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123 Florida Keys

When you enter Key West, you come to a fork in the road. If you turn to the left, you will very quickly discover the beaches along the south side of the island. If you fly in, this will be the road you take when exiting the Key West International Airport. You would be mistaken in thinking that Smathers Beach is the only one on Key West. If you keep following the road, always keeping to the left, you will also come upon several others in the Old Town area ... Rest Beach, Higgs Beach, Broken Glass Beach, Dog Beach and South Beach. The White Street Pier is the location of the city's AIDS Memorial. In this area you will also discover West Martello Tower, a pre-Civil War era fort, purchased and partially refurbished by the Key West Garden Club and a favorite site for weddings. Another beach worth a visit is at Fort Zachary Taylor, an 87-acre state park with another pre-Civil War brick fort.
If when you enter the city you make a right turn, you will discover the newer area of town. Here you will find some hotels, restaurants, malls, and a movie theatre. As you follow North Roosevelt Boulevard, you will pass by Garrison Bight and Charterboat Row, where Key West's charter fishing boats dock. Even if you don't charter a trip, a visit to Amberjack Pier, at the end of the day when the fleet comes in, is well worth your while.
As you cross over Eisenhower Drive, North Roosevelt Boulevard becomes Truman Avenue and you have entered Old Town Key West, the island's historic district, one hundred blocks of old wooden houses. The most fantastic of these were built in the 1800s, when the island's wealthiest citizens were making huge fortunes from wrecking, sponging, and cigar manufacturing. Key West is recognized as a model city of historic preservation, and these homes are lavish with elegant details and elaborate gingerbread trim.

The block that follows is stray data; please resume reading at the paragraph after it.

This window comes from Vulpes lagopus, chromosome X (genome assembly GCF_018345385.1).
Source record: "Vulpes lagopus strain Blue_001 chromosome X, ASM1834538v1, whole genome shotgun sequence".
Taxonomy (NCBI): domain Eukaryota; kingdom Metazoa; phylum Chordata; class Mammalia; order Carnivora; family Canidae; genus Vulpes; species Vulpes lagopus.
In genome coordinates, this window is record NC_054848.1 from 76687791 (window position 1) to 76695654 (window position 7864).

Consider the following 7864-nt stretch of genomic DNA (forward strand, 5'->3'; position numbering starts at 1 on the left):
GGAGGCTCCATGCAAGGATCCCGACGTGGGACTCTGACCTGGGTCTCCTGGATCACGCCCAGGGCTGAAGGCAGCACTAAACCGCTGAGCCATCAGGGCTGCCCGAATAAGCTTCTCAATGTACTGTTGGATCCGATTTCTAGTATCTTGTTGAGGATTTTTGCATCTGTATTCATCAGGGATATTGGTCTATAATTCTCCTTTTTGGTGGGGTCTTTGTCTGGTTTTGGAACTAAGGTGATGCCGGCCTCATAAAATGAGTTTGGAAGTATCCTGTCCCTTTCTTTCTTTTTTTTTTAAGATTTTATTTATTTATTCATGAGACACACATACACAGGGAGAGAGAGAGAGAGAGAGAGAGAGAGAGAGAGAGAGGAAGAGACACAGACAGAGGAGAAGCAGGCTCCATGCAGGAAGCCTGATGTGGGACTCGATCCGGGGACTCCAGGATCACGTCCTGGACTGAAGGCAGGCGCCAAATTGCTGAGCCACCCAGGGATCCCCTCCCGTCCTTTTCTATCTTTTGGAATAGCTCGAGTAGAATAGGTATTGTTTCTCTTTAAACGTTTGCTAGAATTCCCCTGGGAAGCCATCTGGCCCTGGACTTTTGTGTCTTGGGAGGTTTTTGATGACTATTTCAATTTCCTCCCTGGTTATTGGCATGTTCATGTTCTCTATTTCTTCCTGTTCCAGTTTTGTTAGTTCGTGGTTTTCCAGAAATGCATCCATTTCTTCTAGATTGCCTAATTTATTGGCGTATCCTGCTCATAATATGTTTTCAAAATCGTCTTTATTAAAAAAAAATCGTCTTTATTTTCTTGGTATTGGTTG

Some of these beautiful buildings are still residences, but many have been converted into Bed and Breakfast establishments and inns, and even restaurants. Many of the homes of celebrities, both local and international, are now museums and are open to the public. Fifteen acres of Old Town comprise the 150-year-old City Cemetery. Located at Margaret and Angela Streets, it is the final resting place for many of Key West's most famous and infamous characters, and is well worth a visit.
Duval Street, the city's main thoroughfare, is jokingly called the longest street in the world. It begins at the Gulf of Mexico and ends at the Atlantic Ocean. Here you will find many interesting places to spend your time, and money, as it is chock full of restaurants, shops, art galleries, and bars, many featuring live music during day and evening hours.
Mallory Square, on the harbor at the end of Duval Street, is host to the daily Sunset Celebration. Hosts of vendors selling handmade items, as well as performers, gather each day to sell their wares or entertain the tourists.
About two blocks to the east of the lower end of Duval Street, at Key West Bight, you will find the Historic Seaport. Key West's old waterfront area holds several fine restaurants, shops, and watering holes. It is also the staging area for several water related activities like reef excursions, sunset cruises, and the ferries to historical Fort Jefferson. There is also plenty of marina dockage for both sail and powerboats.
Price: varies by cottage


Street: 17500 Overseas Highway
City: Summerland Key
State: Florida
Country: United States


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